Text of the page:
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Wheels Roundup: Lefevere Fined, Visma–Lease a Bike Documentary Reveals In-Fighting at Vuelta

By Siegfried Mortkowitz

Not long after criticizing both the lifestyle and the partner of his French rider Julian Alaphilippe, for which Lefevere had to apologize, he has been handed a conditional fine by the UCI for “public comments considered as disparaging towards women.”

UCI punishes Lefevere for insulting women

In a press release published on its website, cycling’s governing body declared, “Mr Lefevere has been requested to make a public statement recognizing the inappropriateness of his statements and apologizing therefor. A fine of CHF 20,000 has also been imposed, suspended on condition that Mr Lefevere issues a public statement and does not commit a similar breach of the UCI Code of Ethics within the next three years.”

The organization did not specify what the remarks were or when they were made. But surely there were several to choose from. A cursory internet search – of about 2 minutes – turned up the following in an October 2023 issue of Velo. First, Lefevere criticized his own rider, Sam Bennett, describing him in his Het Nieuwsblad column as “the pinnacle of mental weakness” and comparing his return to team Bora-Hansgrohe to that of a woman going back to an abusive partner. He did later apologize, but insisted that his opinion of Bennett hadn’t changed.

Not long after that, he was asked on a Het Nieuws Sportscast if he would start a women’s cycling team. “When there are enough good riders in Belgium,” he replied. He then cited Annemiek van Vleuten and Cecilie Uttrup Ludwig as good female riders, but failed to mention Lotte Kopecky, who may be the best woman rider in the world. But Lefevere couldn’t leave it at that. He went on to say that he wasn’t very interested in launching a women’s team because, “With all due respect, I’m not the OCMW,” which is a Belgian public charity for the poor.

But who knows, it could just as easily have been something else he said. I’m pretty sure that the fine of 20,000 Swiss francs is of no concern to him. What will sting is having to avoid making an inappropriate comment for three years.

Patrick Lefevere
Not long after criticizing both the lifestyle and the partner of his French rider Julian Alaphilippe, for which Lefevere had to apologize, he has been handed a conditional fine by the UCI for “public comments considered as disparaging towards women.” © Profimedia

Visma documentary reveals serious in-fighting at 2023 Vuelta

A new documentary about Team Visma’s historic 2023, when they became the first team to win all three Grand Tours, reveals that Sepp Kuss’s victory in the Vuelta a España, the last of the year’s Grand Tours, was anything but a joyride. According to those who have seen selected excerpts from All-In: The Trilogy, Kuss’s road to the Vuelta GC title was not quite a consensus decision. In fact, in the trailer available on the team’s website, Kuss is heard to say,  “I still have mixed feelings about everything.”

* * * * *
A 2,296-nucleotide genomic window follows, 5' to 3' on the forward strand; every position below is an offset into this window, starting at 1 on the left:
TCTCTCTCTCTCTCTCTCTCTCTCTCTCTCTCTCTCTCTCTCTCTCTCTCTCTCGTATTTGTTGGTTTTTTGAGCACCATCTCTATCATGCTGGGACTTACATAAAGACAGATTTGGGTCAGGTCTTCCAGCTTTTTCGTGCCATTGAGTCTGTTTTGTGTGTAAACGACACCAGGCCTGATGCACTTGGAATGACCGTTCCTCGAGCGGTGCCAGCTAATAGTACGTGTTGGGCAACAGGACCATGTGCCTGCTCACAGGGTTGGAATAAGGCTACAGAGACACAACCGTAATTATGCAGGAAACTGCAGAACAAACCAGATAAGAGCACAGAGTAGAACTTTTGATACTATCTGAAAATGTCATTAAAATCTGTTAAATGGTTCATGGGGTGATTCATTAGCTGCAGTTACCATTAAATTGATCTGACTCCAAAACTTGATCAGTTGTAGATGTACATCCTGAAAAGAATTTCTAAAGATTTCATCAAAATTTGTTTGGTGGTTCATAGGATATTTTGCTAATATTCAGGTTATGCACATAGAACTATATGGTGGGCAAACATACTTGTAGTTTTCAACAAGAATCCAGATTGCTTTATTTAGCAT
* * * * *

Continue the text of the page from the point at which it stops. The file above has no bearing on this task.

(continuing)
To refresh your memories, the American super-domestique took over the GC lead on stage 8 and was able to hold it until the race reached the serious mountain stages, beginning with stage 13. Commentators began to speculate if teammates Jonas Vingegaard and  Primož Roglič, who were better climbers than Kuss and very ambitious, would let him keep the race lead or compete for the race victory among themselves. Public opinion and commentators were overwhelmingly supporting Kuss, with some sportscasters suggesting that the two team leaders would be selfish and arrogant if they did not reward the rider who had helped them to many victories.

And that is what happened. Roglič and Vingegaard sacrificed their ambitions and helped Kuss to his first Grand Tour victory. And apparently his last, because the 29-year-old American’s comment in the film about that experience was, “I never want to be a team leader again.” The problem was that the team apparently could not decide on a strategy. “Is this what we agreed?” sports director Grischa Niermann wonders aloud before a ceasefire among the three riders is ordered and everyone finally agrees that Kuss will lead the team in the final stages. “We are not attacking each other anymore,” another sports director, Merijn Zeeman, finally decreed.

This decision came after Spaniard Mikel Landa, then with Bahrain Victorious, now with Soudal–Quick-Step, offered to work as a domestique for Kuss to help him ride against his own teammates. “I’m very grateful to Mikel,” Kuss says in the documentary. “He can drink beer at my expense for the rest of his life.” But all’s well that ends well, and everything ended well for Kuss and the team. But perhaps not for Vingegaard and Roglič. Because the Dane declares in the film, after he won stage 13 on the legendary Tourmalet, “I have been honest. I said I wanted to win. And that meant I would attack.”

All-In: The Trilogy will be available for viewing on Prime Video on March 16 in selected countries. It sounds like fun.